The two robots spin and lurch, their little electric motors whirring against each other as a bevy of kids look on, their eyes bulging and their shoulders scrunched almost up to their ears in rapt attention. A girl of about 12 with long black hair scratches her chin, smiling nervously—a smile that twists into a grimace as her robot battles too near the edge of the circular table. She talks to her robot, goads it on, giggles. When that fails, she resorts to body English, rapping her right hand against her hip three times. And then she doubles over in screams as her robot topples off the edge. Her opponent stands with her arms raised in victory, high-fiving her teammates amid whoops of celebration.
The scene is what you might expect if you crossed robotics with sumo wrestling. In fact, that’s exactly what it is: the Sumo Robot Competition at the 7th Annual Cal Poly Pomona Robot Rally.
These are the moments robot kit creator Lavanya Jawaharlal lives for, moments when young people get thrilled by science and engineering via their robotic creations. It is a key reason why Lavanya and her sister created bargain robots to begin with—to better reach kids who otherwise might never have discovered their aptitude for science, technology, engineering, and math. Kids whose families and schools lacked the money to buy the more expensive robot kits on the market.
“The parents see their kids screaming and yelling and having so much fun, and you realize there has to be something important going on…and they are learning,” says Jawaharlal.
Although still a Berkeley undergrad, she founded the Pomona-based company STEM Center USA three years ago with her sister. At first they provided a six-week robotics classroom course to underprivileged kids for about $120. But when the robots already on the market in the $200 to $400 range seemed too pricey, the sisters decided to produce a cheaper alternative on their own.
Launching a crowdfunding campaign, they raised enough money to produce more than 1,000 of their “Pi-Bot” robots, which are priced at just $75. They are now being shipped to 45 countries.
Their efforts attracted the attention of the office of the Vice President—after all, the Obama administration has publicly called, by 2018, for a million more U.S. high school graduates to be “STEM-ready”— referring to science, technology, engineering and math. Jawaharlal and her sister Melissa were among 100 guests invited to meet Vice President Joe Biden and his wife, who praised them for their work “to inspire the next generation of STEM leaders.”
Among the 88,176 engineering-degree graduates in 2012, 19 percent were female, 4 percent African-American, and 9 percent Hispanic, according to the American Society of Engineering Education. Jawaharlal wants to boost those numbers.
“The demographics just don’t allow them to have the opportunity to be exposed to technology at a young age. It’s a privilege thing,” she says. “There is of course the girls and boys issue, that’s already one stereotype. But a lot of people tend to overlook the fact that the public school system doesn’t have enough money to be offering courses like that. And then you have families with low income and they can’t buy a robot kit.”
So the sisters started building their own prototype. Their creation, the programmable Pi-Bot kit, includes wheels, a chassis, a gearbox, dc motors, wiring, ultrasonic and light sensors, and all the fasteners and wires needed for assembly, as well as a modular platform for interchanging sensors. “Kids get to build the gearbox from scratch, so they really get to see the mechanical side of things,” says Lavanya Jawaharlal.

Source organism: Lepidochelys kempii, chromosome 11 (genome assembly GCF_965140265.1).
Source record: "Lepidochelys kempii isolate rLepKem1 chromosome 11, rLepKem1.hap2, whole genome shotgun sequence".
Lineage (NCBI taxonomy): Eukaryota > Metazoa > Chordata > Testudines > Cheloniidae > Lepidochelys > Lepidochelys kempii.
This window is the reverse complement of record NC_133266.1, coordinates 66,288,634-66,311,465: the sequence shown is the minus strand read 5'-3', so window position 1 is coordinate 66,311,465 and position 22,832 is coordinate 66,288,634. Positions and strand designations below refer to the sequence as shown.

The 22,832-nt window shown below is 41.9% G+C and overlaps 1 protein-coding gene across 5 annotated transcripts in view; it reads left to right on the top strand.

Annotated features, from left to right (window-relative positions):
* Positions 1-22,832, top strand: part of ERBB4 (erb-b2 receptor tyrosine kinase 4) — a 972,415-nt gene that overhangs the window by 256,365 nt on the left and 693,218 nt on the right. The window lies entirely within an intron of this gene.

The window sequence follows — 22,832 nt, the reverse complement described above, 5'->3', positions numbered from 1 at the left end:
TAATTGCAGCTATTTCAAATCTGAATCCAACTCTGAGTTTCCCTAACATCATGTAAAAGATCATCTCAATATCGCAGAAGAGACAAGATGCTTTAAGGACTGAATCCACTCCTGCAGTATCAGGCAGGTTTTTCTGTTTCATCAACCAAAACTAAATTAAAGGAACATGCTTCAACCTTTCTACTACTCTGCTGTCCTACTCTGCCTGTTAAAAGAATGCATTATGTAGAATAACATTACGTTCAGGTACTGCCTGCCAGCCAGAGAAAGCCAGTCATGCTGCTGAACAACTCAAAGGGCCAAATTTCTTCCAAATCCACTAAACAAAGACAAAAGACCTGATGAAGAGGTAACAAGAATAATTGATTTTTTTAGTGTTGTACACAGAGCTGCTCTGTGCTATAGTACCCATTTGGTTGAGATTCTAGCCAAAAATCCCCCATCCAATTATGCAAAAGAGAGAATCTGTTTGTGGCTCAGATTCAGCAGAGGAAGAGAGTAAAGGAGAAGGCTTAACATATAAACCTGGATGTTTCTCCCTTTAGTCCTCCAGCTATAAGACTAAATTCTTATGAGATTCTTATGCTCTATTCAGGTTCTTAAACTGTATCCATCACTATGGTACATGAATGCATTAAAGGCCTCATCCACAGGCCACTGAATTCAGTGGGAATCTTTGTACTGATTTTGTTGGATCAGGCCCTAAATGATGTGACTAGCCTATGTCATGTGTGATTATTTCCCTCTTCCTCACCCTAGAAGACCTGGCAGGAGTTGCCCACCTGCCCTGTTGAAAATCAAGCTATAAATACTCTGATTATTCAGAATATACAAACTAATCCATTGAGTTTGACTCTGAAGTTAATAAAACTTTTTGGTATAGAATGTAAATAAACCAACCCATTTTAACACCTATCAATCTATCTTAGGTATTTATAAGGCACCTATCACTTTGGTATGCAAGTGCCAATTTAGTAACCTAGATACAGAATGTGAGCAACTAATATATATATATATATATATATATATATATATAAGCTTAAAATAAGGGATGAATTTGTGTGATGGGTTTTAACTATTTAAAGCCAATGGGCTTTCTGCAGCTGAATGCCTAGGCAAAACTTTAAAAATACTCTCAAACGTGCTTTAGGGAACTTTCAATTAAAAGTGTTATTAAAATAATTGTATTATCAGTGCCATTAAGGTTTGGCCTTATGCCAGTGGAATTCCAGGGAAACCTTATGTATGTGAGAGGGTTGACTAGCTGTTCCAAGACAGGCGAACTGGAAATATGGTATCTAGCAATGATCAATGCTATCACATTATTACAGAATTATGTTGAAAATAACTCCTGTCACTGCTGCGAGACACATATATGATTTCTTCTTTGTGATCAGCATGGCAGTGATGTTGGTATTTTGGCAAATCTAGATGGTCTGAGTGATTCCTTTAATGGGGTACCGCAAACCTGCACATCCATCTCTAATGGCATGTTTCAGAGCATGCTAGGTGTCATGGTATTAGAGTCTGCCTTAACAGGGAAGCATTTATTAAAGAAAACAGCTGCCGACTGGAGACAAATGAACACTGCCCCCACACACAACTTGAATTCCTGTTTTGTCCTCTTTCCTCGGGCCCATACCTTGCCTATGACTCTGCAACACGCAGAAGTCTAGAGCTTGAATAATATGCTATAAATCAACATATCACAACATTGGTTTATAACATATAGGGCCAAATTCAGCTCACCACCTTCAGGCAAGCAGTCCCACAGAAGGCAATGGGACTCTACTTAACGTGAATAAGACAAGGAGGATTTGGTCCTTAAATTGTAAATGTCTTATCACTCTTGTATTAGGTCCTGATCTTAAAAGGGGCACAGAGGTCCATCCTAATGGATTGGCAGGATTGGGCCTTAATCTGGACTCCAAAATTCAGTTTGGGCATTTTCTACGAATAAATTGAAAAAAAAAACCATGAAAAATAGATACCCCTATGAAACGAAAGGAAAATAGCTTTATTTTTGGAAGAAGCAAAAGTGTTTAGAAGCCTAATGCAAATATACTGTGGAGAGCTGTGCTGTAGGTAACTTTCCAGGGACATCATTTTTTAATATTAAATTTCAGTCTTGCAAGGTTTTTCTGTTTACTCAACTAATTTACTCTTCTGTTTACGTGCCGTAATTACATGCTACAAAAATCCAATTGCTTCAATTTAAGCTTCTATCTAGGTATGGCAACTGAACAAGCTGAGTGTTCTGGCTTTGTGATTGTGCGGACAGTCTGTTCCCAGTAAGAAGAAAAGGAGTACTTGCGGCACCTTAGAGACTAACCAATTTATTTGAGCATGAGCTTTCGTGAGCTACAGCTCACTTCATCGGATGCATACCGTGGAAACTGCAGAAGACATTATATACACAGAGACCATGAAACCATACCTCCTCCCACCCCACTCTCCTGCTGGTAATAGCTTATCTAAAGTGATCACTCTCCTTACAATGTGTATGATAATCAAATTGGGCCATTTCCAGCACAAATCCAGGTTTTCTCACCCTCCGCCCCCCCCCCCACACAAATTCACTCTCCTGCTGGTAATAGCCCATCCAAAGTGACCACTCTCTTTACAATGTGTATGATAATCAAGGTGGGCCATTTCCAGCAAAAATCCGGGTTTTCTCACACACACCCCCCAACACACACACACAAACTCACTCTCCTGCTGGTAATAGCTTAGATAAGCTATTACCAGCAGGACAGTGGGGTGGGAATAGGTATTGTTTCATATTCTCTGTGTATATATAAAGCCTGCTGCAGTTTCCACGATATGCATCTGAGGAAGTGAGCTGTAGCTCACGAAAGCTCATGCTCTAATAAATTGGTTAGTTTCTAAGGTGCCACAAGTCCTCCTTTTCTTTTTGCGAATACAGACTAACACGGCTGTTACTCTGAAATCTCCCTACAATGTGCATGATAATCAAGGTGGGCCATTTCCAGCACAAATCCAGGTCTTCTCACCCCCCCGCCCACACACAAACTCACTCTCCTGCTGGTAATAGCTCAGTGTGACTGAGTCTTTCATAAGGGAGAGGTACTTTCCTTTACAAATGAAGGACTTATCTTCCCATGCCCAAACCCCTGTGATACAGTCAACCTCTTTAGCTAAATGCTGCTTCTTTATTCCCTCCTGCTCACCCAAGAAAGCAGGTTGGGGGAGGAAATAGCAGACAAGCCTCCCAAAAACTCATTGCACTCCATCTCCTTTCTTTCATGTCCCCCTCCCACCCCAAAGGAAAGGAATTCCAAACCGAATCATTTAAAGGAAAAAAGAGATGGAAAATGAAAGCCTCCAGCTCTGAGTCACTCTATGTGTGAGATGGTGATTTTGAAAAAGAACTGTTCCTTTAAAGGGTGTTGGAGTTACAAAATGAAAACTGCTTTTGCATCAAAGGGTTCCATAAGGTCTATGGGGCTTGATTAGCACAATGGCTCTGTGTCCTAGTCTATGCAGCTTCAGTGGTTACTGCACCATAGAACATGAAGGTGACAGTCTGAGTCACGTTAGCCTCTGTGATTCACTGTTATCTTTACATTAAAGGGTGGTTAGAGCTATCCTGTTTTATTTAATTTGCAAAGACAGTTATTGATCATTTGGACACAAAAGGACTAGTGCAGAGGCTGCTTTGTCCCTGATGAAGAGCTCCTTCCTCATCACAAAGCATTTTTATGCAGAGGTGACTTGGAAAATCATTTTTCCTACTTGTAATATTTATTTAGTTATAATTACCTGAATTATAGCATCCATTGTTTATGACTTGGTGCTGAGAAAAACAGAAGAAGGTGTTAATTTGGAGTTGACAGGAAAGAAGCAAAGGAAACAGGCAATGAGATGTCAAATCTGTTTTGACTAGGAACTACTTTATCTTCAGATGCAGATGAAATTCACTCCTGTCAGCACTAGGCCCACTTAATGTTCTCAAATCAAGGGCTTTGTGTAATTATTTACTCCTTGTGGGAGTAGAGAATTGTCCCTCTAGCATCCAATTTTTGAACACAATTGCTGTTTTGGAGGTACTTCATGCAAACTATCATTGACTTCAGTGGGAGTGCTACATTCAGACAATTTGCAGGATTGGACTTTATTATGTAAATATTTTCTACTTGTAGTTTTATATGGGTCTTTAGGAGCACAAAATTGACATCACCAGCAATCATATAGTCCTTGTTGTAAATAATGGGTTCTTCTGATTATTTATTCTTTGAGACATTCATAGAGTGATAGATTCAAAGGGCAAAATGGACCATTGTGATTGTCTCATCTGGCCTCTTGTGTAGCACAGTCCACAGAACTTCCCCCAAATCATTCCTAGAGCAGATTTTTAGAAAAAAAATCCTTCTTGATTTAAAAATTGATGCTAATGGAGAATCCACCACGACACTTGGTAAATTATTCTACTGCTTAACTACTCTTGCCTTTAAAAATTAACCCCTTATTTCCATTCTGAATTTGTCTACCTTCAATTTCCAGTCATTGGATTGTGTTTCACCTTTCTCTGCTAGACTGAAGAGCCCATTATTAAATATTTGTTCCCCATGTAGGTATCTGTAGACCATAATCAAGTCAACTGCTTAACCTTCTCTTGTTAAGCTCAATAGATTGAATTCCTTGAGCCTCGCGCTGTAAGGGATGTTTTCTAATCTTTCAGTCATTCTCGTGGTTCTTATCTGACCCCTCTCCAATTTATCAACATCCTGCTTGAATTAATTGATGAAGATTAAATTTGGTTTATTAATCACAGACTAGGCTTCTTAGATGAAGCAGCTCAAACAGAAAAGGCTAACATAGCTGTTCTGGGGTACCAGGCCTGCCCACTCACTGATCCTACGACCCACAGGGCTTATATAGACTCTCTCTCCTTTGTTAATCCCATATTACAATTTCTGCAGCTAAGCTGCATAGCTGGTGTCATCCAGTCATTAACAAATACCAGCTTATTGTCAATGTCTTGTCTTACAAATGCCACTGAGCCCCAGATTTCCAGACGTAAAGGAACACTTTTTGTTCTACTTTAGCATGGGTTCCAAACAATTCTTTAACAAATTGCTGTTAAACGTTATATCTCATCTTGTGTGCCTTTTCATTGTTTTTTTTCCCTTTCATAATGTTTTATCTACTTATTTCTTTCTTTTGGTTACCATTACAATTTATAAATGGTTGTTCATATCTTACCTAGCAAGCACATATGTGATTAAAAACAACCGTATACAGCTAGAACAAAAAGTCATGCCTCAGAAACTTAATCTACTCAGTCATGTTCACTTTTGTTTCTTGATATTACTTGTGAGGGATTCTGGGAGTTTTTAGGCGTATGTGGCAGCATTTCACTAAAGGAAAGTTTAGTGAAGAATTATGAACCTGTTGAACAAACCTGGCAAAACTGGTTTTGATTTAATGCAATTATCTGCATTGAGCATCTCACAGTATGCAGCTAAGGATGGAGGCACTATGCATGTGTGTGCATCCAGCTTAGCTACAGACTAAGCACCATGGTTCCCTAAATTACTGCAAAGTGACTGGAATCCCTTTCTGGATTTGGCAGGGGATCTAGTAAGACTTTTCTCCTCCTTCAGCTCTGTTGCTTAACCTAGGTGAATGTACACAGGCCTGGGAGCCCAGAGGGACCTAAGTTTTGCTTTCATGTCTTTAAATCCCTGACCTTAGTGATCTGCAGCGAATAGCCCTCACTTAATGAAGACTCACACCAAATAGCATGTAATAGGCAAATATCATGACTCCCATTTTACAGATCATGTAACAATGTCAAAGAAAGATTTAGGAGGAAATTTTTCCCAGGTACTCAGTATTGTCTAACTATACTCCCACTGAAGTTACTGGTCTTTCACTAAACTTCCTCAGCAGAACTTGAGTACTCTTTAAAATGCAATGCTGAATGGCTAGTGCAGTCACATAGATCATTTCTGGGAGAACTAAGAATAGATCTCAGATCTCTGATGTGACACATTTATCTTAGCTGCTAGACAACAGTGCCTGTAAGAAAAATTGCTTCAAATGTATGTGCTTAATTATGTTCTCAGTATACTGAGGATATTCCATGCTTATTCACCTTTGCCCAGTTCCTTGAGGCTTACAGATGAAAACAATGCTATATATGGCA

To get to their $75 target price, they needed to produce a thousand units. That would take money.
While Jawaharlal shouldered 22 credits as a mechanical engineering major, she and her sister began a crowdfunding campaign last January with the goal of raising $70,000. She reached out to family, friends and Cal alumni, and asked her UC Berkeley professors to mention the project in their newsletters. They made a video of a working prototype on their Kickstarter page. Melissa, who recently earned a degree in mechanical engineering from the University of Southern California, worked the Los Angeles area. They only passed their goal in the last 12 days—actually shooting beyond it to garner $113,000 from 1,100 backers—and exceeding the typical campaign, which tends to generate less than a tenth that amount.
“It was really nerve-wracking,” Jawaharlal recalls. “There was a point that we didn’t think we were going to make it.”
She traces her initial Eureka moment of inspiration to her junior year in high school, when her parents, both Ph.D.s in mechanical engineering, pushed her to take a robotics class. “I was on the robotics team, I was one girl with seventeen guys…But once I was on the team, I realized that I really enjoyed it,” she says. “The robot was six feet tall, it had an arm that would throw a basketball.” One day they demonstrated their robot to an elementary school, and that’s when she saw that tangle of fascination and glee on all those young faces.
Today, without having yet earned a college degree, she has spent the past semester meeting the VP, taking 22 credits, completing her successful crowdfunding campaign and running a company. And even that wasn’t enough for Jawaharlal—she managed to find time to campaign to be a senator of the Associated Students of the University of California. She won.
Update: In October of 2015, the Jawaharlal sisters appeared seeking high-roller investors for on the ABC’s show “Shark Tank ” Lori Greiner, the so-called “Queen of QVC,” struck a deal, investing $200,000 for a 20 percent stake in their company. Lavanya, now a UC Berkeley senior, and Melissa, a graduate of USC, say they want to franchise their STEM center locations across the country as well as promote their product line.